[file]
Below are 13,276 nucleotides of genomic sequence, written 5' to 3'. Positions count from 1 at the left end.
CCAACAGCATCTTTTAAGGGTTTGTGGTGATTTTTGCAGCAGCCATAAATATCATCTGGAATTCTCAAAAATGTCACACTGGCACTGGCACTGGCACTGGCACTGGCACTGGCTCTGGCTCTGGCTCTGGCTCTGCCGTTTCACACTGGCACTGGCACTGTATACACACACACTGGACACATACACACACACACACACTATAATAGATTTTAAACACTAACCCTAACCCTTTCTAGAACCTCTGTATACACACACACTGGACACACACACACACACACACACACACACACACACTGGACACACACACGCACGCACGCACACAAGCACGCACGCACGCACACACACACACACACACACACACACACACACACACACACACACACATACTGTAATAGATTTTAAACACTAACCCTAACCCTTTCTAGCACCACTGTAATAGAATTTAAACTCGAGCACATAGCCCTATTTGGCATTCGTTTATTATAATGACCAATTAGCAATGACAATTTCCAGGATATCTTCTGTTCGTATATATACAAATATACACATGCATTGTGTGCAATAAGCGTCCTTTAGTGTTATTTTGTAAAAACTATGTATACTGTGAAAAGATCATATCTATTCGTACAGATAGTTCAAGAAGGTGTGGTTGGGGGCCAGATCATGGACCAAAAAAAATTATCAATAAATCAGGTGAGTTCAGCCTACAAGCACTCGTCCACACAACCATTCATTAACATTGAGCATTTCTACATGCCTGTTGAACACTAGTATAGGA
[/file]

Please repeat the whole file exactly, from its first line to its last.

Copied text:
Below are 13,276 nucleotides of genomic sequence, written 5' to 3'. Positions count from 1 at the left end.
CCAACAGCATCTTTTAAGGGTTTGTGGTGATTTTTGCAGCAGCCATAAATATCATCTGGAATTCTCAAAAATGTCACACTGGCACTGGCACTGGCACTGGCACTGGCACTGGCTCTGGCTCTGGCTCTGGCTCTGCCGTTTCACACTGGCACTGGCACTGTATACACACACACTGGACACATACACACACACACACACTATAATAGATTTTAAACACTAACCCTAACCCTTTCTAGAACCTCTGTATACACACACACTGGACACACACACACACACACACACACACACACACACTGGACACACACACGCACGCACGCACACAAGCACGCACGCACGCACACACACACACACACACACACACACACACACACACACACACACACATACTGTAATAGATTTTAAACACTAACCCTAACCCTTTCTAGCACCACTGTAATAGAATTTAAACTCGAGCACATAGCCCTATTTGGCATTCGTTTATTATAATGACCAATTAGCAATGACAATTTCCAGGATATCTTCTGTTCGTATATATACAAATATACACATGCATTGTGTGCAATAAGCGTCCTTTAGTGTTATTTTGTAAAAACTATGTATACTGTGAAAAGATCATATCTATTCGTACAGATAGTTCAAGAAGGTGTGGTTGGGGGCCAGATCATGGACCAAAAAAAATTATCAATAAATCAGGTGAGTTCAGCCTACAAGCACTCGTCCACACAACCATTCATTAACATTGAGCATTTCTACATGCCTGTTGAACACTAGTATAGGA